Nature’s outbreak is raising questions among the medical community regarding best practices to control the spread, given there is no vaccine and the effectiveness of antiviral medicine is unproven. What needs to be done is better hygiene in terms of public health measures and etiquette, such as staying at home when taken ill and washing hands. To be sure, the outbreak confronts front-line clinicians and public health authorities and these groups must work together to educate the public by providing accurate and up-to-date information, and by taking care of patients with respiratory illness in a timely and effective manner. Meanwhile, the public is going to have to help with awareness through community outreach.

Medical professionals are asking if a respiratory virus that is both transmissible and severe can be contained. In preparation for an influenza pandemic, for example, the US Department of Health and Human Services’ Pandemic Influenza Plan includes a combination of non-pharmaceutical (border and school closings, infection control measures) and pharmaceutical (antiviral prophylaxis and vaccines) interventions, which are meant to be used in combination to interrupt or slow transmission. Despite the implementation of some of these interventions, the 2009 swine flu H1N1 pandemic spread to 120 countries in three months.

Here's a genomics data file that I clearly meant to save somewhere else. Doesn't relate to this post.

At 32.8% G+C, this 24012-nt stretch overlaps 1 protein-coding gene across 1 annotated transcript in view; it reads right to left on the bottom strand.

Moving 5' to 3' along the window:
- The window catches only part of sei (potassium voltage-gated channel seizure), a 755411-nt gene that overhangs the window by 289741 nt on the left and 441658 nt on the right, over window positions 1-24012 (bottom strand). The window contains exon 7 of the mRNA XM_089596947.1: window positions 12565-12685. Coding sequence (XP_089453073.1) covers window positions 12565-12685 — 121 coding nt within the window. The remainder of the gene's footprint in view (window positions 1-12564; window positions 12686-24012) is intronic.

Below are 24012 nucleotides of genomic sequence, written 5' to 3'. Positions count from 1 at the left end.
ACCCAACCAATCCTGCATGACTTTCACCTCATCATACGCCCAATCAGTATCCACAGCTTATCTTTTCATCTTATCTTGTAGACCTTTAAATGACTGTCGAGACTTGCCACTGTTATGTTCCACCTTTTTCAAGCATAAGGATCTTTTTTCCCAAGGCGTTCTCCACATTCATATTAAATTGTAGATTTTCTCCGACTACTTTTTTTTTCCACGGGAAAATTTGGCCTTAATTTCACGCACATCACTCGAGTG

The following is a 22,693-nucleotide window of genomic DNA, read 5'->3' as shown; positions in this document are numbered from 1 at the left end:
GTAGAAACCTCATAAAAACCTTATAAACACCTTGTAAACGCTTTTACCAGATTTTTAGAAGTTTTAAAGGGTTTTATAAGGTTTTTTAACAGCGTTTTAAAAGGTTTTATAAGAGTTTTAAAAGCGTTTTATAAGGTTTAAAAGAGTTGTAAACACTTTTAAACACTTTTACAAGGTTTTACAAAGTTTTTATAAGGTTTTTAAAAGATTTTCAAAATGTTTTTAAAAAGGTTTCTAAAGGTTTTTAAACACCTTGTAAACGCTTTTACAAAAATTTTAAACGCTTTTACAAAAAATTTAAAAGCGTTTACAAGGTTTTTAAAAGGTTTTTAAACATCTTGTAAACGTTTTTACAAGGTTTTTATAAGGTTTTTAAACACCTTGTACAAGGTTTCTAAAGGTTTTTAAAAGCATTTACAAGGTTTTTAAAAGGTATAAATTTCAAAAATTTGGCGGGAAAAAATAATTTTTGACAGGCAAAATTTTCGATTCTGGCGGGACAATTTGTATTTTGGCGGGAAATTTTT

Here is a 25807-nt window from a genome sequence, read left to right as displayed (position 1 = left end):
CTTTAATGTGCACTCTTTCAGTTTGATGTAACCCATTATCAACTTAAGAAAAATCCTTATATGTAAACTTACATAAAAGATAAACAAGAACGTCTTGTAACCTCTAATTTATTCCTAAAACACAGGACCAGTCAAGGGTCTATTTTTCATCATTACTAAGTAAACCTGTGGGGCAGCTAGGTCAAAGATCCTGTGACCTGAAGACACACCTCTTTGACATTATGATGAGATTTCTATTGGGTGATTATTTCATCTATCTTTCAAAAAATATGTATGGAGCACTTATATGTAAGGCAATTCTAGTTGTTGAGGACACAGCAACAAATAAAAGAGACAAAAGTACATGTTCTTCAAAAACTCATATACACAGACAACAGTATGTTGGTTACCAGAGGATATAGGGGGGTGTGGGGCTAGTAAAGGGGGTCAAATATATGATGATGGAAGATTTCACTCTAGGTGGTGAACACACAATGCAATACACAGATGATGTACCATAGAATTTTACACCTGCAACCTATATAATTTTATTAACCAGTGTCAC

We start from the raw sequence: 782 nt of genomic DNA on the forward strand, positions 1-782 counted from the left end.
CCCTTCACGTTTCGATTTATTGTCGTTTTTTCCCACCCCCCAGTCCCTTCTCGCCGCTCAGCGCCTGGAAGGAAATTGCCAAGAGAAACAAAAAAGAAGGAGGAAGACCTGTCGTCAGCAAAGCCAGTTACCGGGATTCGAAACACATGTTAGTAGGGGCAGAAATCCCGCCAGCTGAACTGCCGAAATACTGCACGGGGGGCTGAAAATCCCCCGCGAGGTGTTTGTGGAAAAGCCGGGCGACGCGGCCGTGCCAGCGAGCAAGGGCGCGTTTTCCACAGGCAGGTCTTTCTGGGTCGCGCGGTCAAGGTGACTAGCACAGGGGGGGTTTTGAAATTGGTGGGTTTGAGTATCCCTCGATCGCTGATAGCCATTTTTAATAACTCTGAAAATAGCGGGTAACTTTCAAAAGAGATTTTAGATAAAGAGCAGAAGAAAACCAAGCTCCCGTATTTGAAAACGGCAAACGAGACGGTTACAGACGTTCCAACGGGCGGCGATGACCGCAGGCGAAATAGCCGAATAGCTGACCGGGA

The same medical professionals also ask: Is the world ready for a respiratory virus with high transmissibility and severity? After the 2013 avian flu H7N9 was identified in China, modeling articles described the effect of, and level of preparedness for, a severe, single-wave pandemic in the US. In scenarios that used clinical attack rates without a vaccine, school closures would be unlikely to affect what now includes asymptomatic transmission.